You're better at Olympic lifting, powerlifting, and Strongman from doing Crossfit? How long were you training those things prior to Crossfit and what did your program look like? Can you provide evidence of your improvement?
http://www.youtube.com/user/fattymacfatso?feature=mhee YOU MUST ANNOTATE ALL LINKS WHETHER WORK AND FAMILY SAFE.
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Old 07-27-2011, 01:43 PM   #139
Justin Z. Smith
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Re: Gillian Mounsey Article

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Originally Posted by Paulo Santos View Post
I've only been doing CrossFit since January of 2010. I just wanted something different to get me in great overall shape since I was generally weak, but my cardio was pretty strong. I didn't realize how much CrossFit had helped me until this Sunday when we had my 7 year old's birthday party doing rock climbing. I did 5 different climbs, including the only one that was able to do the hardest section, and I thought that was pretty easy. Several of my adult friends also work out and they couldn't come close to keeping up. Some because they just got tired and some because they didn't have the strength. CrossFit does work. If it isn't for you, just move on to something else. Don't quite understand why people that hate CrossFit post on here. There are other sites to go to.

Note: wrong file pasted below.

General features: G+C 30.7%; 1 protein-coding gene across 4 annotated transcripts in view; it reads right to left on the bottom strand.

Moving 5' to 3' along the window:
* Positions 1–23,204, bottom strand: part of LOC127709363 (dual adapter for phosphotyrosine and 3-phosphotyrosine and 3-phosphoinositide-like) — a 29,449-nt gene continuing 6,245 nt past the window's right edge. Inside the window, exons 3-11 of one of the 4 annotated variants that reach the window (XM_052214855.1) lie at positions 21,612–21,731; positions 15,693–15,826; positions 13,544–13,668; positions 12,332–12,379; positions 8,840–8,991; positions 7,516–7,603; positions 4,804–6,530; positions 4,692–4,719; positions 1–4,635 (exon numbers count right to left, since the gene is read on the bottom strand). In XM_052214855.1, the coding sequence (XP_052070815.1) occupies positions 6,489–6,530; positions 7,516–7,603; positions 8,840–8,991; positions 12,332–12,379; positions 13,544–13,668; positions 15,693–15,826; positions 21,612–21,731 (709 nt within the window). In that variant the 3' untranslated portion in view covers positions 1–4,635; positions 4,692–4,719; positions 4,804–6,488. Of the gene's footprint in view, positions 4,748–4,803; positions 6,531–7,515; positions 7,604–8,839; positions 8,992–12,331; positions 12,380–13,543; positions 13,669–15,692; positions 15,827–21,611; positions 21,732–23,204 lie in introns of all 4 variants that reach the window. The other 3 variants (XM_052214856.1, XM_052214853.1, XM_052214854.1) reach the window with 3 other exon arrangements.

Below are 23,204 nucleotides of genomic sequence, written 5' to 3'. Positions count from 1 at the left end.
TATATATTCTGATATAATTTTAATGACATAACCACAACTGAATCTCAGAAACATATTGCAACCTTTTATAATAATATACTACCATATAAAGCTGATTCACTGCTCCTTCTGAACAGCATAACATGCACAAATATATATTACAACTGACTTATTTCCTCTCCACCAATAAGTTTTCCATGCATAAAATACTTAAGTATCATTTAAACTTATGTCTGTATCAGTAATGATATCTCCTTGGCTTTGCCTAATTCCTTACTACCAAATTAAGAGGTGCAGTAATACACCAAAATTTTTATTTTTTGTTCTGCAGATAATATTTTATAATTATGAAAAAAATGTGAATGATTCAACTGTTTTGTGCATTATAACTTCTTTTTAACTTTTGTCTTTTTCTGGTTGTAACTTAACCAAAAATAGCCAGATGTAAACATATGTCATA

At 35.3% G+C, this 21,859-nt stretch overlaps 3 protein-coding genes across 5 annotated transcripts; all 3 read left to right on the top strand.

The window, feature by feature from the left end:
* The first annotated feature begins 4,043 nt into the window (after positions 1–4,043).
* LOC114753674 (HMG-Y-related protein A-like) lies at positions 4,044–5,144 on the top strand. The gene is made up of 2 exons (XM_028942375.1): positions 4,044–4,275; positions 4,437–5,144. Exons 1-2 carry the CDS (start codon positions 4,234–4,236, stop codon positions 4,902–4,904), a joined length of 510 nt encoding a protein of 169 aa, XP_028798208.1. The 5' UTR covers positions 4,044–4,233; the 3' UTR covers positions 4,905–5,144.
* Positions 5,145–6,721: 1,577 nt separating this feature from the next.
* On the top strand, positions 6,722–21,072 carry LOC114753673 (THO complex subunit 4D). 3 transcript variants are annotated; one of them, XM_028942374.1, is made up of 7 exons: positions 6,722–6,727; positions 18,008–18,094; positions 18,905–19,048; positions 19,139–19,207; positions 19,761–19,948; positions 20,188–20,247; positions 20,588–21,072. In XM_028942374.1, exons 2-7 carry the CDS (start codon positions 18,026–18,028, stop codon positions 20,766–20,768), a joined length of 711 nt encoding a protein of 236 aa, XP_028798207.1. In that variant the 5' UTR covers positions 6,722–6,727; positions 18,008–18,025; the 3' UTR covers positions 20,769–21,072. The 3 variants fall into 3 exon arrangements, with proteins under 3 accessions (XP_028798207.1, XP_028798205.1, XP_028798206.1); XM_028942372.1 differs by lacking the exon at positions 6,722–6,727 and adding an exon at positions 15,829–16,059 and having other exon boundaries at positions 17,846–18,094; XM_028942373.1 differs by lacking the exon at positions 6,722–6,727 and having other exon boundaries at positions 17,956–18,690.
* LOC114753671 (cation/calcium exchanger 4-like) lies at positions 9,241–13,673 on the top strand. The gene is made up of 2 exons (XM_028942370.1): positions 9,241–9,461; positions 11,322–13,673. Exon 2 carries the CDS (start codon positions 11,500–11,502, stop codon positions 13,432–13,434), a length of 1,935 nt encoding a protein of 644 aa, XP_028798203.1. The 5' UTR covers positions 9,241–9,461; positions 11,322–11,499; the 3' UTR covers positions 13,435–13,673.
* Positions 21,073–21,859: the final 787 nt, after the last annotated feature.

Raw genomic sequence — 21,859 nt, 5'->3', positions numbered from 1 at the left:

Well that is great (serious, I'm not being sarcastic here at all)! The issue is that yes, it does or can work in that way. But, are you "elite" because of it? The claims made (I'm not saying made by you, but in general) are elite fitness, beating other athletes, and so forth.